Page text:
What does and does not belong to each order is determined by a taxonomist, as is whether a particular order should be recognized at all. Often there is no exact agreement, with different taxonomists each taking a different position. There are no hard rules that a taxonomist needs to follow in describing or recognizing an order. Some taxa are accepted almost universally, while others are recognised only rarely.
For some groups of organisms, consistent suffixes are used to denote that the rank is an order. The Latin suffix -(i)formes meaning "having the form of" is used for the scientific name of orders of birds and fishes, but not for those of mammals and invertebrates. The suffix -ales is for the name of orders of plants, fungi, and algae.
|Name||Meaning of prefix||Example 1||Example 2|
|Magnorder||magnus: large, great, important||Boreoeutheria|
|Mirorder||mirus: wonderful, strange||Primatomorpha|
|Parvorder||parvus: small, unimportant||Catarrhini|
In their 1997 classification of mammals, McKenna and Bell used two extra levels between superorder and order: "grandorder" and "mirorder". Michael Novacek (1986) inserted them at the same position. Michael Benton (2005) inserted them between superorder and magnorder instead. This position was adopted by Systema Naturae 2000 and others.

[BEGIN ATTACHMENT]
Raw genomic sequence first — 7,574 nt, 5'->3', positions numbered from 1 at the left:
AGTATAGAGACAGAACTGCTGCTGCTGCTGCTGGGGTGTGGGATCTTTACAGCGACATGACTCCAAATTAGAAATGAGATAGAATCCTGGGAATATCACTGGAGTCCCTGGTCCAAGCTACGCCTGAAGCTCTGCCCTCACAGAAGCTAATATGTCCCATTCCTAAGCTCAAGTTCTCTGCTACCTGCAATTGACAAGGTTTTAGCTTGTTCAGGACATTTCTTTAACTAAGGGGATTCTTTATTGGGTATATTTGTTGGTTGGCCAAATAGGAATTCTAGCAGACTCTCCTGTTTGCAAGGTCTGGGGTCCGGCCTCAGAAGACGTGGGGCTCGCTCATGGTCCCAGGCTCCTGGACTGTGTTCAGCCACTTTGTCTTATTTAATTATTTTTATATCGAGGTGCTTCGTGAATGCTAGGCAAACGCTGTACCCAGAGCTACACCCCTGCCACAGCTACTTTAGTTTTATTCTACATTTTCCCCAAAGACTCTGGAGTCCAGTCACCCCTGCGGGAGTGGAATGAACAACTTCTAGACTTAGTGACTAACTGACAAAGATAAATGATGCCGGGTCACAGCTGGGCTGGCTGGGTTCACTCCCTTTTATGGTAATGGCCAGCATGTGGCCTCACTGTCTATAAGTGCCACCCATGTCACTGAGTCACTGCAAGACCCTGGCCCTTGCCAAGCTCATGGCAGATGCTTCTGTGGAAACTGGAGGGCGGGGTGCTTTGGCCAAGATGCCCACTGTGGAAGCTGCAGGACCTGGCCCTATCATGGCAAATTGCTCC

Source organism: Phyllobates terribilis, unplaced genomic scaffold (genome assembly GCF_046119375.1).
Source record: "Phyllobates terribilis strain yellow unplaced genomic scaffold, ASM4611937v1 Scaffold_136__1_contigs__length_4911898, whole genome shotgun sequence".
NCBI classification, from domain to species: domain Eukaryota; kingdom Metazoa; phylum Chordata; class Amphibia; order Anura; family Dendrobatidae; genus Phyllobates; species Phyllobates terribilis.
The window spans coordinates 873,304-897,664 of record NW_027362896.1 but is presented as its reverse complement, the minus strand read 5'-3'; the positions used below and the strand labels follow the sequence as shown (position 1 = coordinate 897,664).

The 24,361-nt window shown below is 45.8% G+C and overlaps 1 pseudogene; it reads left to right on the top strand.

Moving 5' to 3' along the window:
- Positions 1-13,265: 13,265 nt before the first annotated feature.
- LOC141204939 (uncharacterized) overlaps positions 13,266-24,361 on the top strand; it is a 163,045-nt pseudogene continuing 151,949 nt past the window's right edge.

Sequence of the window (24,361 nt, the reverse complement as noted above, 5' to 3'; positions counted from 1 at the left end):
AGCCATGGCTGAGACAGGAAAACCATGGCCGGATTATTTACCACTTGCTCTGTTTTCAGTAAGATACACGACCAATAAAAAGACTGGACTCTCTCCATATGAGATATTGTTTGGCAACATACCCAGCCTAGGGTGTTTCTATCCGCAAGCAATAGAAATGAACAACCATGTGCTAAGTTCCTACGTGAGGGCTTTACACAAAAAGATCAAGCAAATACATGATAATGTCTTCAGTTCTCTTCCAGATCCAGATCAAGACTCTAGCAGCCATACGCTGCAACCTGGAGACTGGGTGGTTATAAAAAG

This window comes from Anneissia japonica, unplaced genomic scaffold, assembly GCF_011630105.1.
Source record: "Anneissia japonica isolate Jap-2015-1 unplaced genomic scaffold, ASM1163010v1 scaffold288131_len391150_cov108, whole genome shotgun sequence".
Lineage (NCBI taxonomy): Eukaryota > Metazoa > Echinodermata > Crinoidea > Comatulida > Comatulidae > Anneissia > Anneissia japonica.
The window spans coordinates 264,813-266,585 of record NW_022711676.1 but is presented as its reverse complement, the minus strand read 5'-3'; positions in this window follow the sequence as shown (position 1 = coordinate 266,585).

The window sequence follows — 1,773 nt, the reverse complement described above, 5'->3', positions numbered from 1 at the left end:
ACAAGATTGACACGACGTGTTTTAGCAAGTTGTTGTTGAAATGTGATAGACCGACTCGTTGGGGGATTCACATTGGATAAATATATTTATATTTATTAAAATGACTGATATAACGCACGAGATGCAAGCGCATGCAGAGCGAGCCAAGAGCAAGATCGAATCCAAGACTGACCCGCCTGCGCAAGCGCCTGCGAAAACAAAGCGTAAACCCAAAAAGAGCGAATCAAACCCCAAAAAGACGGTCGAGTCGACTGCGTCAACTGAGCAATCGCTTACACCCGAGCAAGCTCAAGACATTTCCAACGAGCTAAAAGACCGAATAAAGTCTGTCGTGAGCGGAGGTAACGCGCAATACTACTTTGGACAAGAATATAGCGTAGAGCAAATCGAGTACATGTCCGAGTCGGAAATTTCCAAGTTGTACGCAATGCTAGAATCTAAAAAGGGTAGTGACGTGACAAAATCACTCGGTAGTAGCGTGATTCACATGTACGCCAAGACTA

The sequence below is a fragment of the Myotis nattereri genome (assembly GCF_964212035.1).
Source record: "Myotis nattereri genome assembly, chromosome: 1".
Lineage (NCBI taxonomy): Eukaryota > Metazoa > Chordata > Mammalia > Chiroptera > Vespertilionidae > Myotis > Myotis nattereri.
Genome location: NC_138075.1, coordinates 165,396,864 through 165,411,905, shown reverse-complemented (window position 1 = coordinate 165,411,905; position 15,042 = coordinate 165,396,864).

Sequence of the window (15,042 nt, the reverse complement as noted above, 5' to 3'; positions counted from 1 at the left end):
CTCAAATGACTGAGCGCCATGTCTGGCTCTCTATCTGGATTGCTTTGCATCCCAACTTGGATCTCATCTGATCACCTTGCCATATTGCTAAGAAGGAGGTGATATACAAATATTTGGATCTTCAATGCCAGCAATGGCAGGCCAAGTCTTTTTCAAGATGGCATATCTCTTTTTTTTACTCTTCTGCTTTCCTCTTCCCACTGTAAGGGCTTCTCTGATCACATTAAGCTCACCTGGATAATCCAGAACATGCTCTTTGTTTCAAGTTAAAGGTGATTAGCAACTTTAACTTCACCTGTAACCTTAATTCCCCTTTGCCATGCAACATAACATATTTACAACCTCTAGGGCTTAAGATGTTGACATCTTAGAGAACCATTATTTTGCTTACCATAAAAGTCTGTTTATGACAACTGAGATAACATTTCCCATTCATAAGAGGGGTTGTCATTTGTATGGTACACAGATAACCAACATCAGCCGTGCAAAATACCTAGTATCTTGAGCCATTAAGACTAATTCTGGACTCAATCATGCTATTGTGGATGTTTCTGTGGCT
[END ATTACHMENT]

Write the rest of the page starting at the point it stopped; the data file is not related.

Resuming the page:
In botany, the ranks of subclass and suborder are secondary ranks pre-defined as respectively above and below the rank of order. Any number of further ranks can be used as long as they are clearly defined.
The order as a distinct rank of biological classification having its own distinctive name (and not just called a higher genus (genus summum)) was first introduced by the German botanist Augustus Quirinus Rivinus in his classification of plants that appeared in a series of treatises in the 1690s. Carl Linnaeus was the first to apply it consistently to the division of all three kingdoms of nature (minerals, plants, and animals) in his Systema Naturae (1735, 1st. Ed.).
For plants, Linnaeus' orders in the Systema Naturae and the Species Plantarum were strictly artificial, introduced to subdivide the artificial classes into more comprehensible smaller groups. When the word ordo was first consistently used for natural units of plants, in 19th century works such as the Prodromus of de Candolle and the Genera Plantarum of Bentham & Hooker, it indicated taxa that are now given the rank of family (see ordo naturalis, natural order).
In French botanical publications, from Michel Adanson's Familles naturelles des plantes (1763) and until the end of the 19th century, the word famille (plural: familles) was used as a French equivalent for this Latin ordo. This equivalence was explicitly stated in the Alphonse De Candolle's Lois de la nomenclature botanique (1868), the precursor of the currently used International Code of Nomenclature for algae, fungi, and plants.